The re-elected Liberal government says it is serous about addressing climate change and environmental issues. Regardless of whatever the Panel recommends, RBT2 must be abandoned. Canadians’ health is more important than building an ego-driven second container terminal that is environmentally damaging and has no business case. 

Write the MP for Delta - Carla.qualtrough.CIC@parl.gc.ca - and tell her you want her to take up this air pollution/quality issue as a high priority.


Political Interference Undermines the RBT2 Environmental Assessment

Today the Roberts Bank Terminal 2 Environmental Assessment Panel announced that it has closed the public record and will no longer accept any further submissions. During this last phase the Panel will now develop and submit its final report, likely to be delivered to the federal Environment Minister by the end of 2019. 

Whilst many individuals, groups and agencies submitted their closing remarks to the Panel, there was one that was missing.  There are no closing remarks from Environment and Climate Change Canada (ECCC).  The ECCC scientists certainly prepared their closing remarks, underlining their concerns that RBT2 will result in significant adverse environmental effects that cannot be mitigated. However the Panel never got to see these. Why, because it appears senior federal bureaucrats were intent on derailing the final definitive scientific statements from Environment and Climate Change Canada (ECCC) to the Panel. 

So somewhere in Ottawa a decision was made.  None of the federal agencies would submit closing remarks – except one, the Vancouver Fraser Port Authority (VFPA). Thus the VFPA submission, which aims to minimize and discount the environmental impacts, goes unchallenged.

This is just the latest of a number of political interferences. Throughout the RBT2 process federal bureaucrats have muffled ECCC research findings and recommendations while the reports from the paid VFPA's consultants promoting RBT2 have been under no such censure. We have even tried the Freedom of Information route to uncover this interference, but 11 months after making the FOI request we have received nothing.

The RBT2 environmental assessment was supposed to be transparent and fair. It was neither.

The Panel received 39 closing remarks from individuals, environmental groups and others. 34 expressed outright opposition to the project and three identified significant concerns. One submission was from the proponent (also containing three consent letters from First Nations) and only one, from the BC Chamber of Commerce, supported the project. 

Not only that but the VFPA closing remarks take direct aim at ECCC. Rare for one government agency to criticize another one, VFPA tries to discredit and disparage the ECCC scientists. Three of a number of examples of disparaging and negative statements about ECCC in the VFPA closing remarks include:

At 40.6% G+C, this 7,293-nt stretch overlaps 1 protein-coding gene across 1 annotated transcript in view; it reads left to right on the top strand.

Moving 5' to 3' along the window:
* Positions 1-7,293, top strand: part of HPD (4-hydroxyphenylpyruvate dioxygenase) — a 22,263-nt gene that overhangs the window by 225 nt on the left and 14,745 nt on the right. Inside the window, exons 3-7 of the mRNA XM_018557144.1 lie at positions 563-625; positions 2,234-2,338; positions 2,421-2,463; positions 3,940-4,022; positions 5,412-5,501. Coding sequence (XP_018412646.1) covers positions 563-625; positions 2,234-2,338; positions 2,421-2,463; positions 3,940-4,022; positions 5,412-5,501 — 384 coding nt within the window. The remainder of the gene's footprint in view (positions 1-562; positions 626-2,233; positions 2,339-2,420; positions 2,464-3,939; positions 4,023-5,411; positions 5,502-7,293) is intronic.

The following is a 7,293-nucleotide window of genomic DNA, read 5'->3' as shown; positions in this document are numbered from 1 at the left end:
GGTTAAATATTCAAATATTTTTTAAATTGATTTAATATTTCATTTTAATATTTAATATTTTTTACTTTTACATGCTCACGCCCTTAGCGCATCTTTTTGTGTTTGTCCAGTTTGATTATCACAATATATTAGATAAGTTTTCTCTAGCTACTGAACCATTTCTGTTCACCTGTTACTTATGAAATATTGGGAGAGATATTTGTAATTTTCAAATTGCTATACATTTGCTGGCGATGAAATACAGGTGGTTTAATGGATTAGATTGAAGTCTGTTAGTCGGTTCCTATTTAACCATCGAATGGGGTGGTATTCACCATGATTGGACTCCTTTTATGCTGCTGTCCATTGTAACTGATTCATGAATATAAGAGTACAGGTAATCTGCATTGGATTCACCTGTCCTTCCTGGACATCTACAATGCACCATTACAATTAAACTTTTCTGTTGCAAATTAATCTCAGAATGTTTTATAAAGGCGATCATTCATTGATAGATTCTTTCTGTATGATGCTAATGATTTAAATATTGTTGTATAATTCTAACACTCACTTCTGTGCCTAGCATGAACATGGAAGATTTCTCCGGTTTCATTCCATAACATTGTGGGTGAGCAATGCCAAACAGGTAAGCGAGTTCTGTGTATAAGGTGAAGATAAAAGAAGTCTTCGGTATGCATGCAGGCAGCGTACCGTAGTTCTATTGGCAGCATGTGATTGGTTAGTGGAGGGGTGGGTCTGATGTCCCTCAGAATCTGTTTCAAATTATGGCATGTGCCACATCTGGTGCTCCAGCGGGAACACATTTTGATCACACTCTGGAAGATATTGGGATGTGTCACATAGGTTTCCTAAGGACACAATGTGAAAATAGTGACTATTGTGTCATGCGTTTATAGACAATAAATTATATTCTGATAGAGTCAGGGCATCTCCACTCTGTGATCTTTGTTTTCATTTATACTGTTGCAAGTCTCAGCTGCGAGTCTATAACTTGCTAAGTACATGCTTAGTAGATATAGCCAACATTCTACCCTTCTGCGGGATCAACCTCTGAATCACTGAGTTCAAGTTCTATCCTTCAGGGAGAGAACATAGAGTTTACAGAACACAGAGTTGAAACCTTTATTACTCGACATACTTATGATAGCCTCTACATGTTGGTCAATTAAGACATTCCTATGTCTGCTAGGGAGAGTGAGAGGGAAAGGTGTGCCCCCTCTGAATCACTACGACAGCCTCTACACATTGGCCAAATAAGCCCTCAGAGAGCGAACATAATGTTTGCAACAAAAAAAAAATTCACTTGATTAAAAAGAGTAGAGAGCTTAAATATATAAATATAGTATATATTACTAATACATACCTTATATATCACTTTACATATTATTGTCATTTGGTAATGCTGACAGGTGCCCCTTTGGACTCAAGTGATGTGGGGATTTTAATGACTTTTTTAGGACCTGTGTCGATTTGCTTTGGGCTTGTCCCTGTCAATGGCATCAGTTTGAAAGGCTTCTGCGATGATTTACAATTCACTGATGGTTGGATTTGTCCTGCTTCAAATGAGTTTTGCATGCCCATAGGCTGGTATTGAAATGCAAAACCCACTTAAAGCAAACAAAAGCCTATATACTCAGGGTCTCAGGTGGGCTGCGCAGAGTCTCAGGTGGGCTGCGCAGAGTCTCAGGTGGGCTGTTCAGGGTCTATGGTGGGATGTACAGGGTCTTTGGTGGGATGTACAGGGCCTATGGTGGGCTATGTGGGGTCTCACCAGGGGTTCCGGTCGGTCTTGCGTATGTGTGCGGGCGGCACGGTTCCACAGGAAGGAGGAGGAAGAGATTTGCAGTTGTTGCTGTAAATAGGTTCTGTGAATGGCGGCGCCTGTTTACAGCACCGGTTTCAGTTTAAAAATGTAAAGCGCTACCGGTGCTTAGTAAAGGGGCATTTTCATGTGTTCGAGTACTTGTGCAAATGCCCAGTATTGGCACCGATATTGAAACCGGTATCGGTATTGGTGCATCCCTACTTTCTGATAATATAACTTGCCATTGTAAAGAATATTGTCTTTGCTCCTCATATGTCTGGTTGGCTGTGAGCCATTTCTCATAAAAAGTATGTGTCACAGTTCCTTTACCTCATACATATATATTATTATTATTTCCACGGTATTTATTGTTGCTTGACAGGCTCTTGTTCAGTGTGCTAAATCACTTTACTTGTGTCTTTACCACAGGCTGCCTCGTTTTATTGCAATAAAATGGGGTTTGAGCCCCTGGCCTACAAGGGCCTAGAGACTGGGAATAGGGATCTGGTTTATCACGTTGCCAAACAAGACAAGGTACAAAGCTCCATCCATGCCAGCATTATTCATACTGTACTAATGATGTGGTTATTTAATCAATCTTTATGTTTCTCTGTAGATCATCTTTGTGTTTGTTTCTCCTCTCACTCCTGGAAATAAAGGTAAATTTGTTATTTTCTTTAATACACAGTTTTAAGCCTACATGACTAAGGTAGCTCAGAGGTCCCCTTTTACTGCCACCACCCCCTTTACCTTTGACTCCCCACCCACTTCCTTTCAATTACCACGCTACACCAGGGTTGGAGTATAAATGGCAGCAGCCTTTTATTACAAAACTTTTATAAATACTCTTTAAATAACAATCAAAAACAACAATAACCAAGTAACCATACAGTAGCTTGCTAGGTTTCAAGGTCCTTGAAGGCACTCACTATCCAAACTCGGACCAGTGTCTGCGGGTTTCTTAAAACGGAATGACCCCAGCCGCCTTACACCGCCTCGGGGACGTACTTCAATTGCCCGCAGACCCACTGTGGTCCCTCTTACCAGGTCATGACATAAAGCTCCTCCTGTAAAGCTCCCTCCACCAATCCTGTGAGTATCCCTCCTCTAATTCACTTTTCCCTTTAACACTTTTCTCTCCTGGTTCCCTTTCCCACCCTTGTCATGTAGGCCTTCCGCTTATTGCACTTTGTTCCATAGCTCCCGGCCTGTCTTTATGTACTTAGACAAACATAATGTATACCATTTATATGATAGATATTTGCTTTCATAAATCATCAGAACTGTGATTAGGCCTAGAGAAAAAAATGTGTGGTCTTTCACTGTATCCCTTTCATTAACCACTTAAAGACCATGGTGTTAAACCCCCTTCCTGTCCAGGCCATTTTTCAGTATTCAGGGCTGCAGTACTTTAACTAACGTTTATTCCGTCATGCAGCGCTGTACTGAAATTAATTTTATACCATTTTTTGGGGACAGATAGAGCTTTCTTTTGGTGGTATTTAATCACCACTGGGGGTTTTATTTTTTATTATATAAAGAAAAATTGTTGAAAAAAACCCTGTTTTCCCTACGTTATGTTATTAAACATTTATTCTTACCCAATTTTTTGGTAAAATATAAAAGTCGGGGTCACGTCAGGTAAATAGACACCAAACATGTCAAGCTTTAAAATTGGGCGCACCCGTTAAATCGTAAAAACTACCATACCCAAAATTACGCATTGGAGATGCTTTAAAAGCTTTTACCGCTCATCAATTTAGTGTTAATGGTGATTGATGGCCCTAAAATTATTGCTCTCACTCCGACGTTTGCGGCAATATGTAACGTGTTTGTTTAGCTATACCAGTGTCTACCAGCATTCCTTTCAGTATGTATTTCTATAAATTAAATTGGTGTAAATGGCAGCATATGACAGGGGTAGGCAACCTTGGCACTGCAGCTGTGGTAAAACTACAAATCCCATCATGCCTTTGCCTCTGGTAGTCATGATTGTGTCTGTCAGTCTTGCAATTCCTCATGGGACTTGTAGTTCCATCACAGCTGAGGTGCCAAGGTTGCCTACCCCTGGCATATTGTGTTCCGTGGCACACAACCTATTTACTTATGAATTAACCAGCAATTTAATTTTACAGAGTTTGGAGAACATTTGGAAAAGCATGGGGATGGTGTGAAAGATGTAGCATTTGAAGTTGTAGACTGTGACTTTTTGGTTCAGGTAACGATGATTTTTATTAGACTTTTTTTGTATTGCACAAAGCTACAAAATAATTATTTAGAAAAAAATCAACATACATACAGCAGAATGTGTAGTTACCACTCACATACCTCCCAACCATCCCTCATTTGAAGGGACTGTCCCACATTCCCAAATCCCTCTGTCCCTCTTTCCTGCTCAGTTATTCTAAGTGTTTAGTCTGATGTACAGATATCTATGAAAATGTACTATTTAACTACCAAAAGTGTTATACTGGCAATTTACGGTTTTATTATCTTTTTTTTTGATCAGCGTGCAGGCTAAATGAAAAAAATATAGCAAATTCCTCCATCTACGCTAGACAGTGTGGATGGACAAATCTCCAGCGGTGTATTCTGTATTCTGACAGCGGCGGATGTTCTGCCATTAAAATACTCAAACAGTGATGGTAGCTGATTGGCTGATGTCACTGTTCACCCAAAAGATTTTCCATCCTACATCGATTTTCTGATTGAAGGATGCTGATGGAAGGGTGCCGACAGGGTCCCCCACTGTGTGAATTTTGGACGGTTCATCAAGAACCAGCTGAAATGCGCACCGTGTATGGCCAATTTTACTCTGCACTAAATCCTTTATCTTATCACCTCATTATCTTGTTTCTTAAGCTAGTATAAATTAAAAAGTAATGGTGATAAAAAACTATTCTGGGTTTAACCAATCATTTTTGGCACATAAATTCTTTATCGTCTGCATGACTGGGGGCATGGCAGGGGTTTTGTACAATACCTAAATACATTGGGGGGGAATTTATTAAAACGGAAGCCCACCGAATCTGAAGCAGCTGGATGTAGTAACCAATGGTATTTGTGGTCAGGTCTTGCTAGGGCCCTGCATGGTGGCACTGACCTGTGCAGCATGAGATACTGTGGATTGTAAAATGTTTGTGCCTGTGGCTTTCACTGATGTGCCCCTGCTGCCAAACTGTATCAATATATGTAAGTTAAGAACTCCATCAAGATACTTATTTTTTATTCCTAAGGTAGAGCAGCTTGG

“The VFPA’s position is that ECCC’s description of the changes in salinity on Roberts Bank that will result from the Project as ‘an overall regime shift’ is a strong mischaracterization”
and;
"The VFPA submits that ECCC has not been scientifically objective in its review of the VFPA studies and assessments”.
and; 
“It is in this context of the history outlined above that the VFPA asks that the Review Panel treat the evidence of CWS, that there would be a “species-level risk” to WESA as a result of the Project due to impacts to biofilm, with a high degree of caution and scepticism. Due to ECCC’s demonstrated lack of consistency on this issue, it would be inappropriate to rely fully on ECCC’s conclusions.” 

The key issue revolves around internationally cutting-edge revelations about the special types of diatoms in biofilm on the mud of Roberts Bank - now understood to be the irreplaceable source of essential fatty acids and energy for an entire shorebird species, the Western Sandpiper, and other wildlife, including salmon, whose level of richness is unique to Roberts Bank. Government scientists have consistently shown that if the project were to go ahead there will be irreparable changes to the Roberts Bank diatoms in the biofilm, with diatoms and fatty acid production being immediately impacted. 

APE and Boundary Bay Conservation Committee are pushing back.

Read their reports here:

 Abandon_Roberts_Bank_Terminal_2_Project_in_Delta_BC_Sep_10_2019.pdf

Political_interference_spells_disaster_for_the_Fraser_River_Estuary_in_Delta_B.C._16.pdf

Then take action. The environment is a top issue in the federal election. Talk to the candidates running in your riding about this project and how its assessment has been undermined.

Birdlife International Opposes RBT2

The Fraser River Delta is one of British Columbia’s most vital habitats for migratory shorebirds, and the site of a major discovery about how shorebirds feed. BirdLife International has now joined in opposing the Vancouver Fraser Port Authority's proposed project to add a second container terminal on Roberts Bank in British Columbia.

Birdlife International is a global partnership of conservation organisations (NGOs) that strives to conserve birds, their habitats and global biodiversity, working with people towards sustainability in the use of natural resources. 

Birdlife International is recognized as the world leader in bird conservation. 

The next step with this project is for the Review Panel to send a report and recommendations to the Federal Government. It will be a huge international embarrassment for Canada if the federal government were to do anything other than stop the project.

To add your voice to the opposition go here to sign this petition.

https://www.birdlife.org/worldwide/news/canada-delta-danger-trading-port-expansion